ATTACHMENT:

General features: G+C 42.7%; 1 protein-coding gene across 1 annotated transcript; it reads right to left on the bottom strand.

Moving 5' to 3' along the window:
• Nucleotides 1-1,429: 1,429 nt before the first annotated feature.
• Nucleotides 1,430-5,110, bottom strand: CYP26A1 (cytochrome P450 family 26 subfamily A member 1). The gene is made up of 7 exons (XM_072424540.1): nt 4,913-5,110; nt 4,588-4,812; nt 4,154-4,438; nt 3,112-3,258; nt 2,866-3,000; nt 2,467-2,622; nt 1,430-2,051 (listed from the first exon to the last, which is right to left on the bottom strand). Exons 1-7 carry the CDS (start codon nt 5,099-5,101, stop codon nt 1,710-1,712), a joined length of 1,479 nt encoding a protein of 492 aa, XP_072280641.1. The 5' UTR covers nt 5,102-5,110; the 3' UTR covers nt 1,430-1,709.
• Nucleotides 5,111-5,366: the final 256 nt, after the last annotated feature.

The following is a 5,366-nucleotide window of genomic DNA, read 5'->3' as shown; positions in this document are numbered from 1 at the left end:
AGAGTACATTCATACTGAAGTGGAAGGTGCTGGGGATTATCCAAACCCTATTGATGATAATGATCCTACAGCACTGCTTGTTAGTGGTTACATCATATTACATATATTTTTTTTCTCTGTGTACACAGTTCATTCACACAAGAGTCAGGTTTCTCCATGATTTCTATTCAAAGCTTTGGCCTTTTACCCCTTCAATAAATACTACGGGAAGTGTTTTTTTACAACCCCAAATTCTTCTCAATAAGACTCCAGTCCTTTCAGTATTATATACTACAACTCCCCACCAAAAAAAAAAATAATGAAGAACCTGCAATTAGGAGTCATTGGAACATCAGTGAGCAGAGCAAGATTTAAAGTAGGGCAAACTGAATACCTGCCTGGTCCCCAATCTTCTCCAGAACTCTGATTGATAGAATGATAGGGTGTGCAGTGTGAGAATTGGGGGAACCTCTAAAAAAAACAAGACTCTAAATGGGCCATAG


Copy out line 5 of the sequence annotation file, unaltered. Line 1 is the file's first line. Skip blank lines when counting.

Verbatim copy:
• Nucleotides 5,111-5,366: the final 256 nt, after the last annotated feature.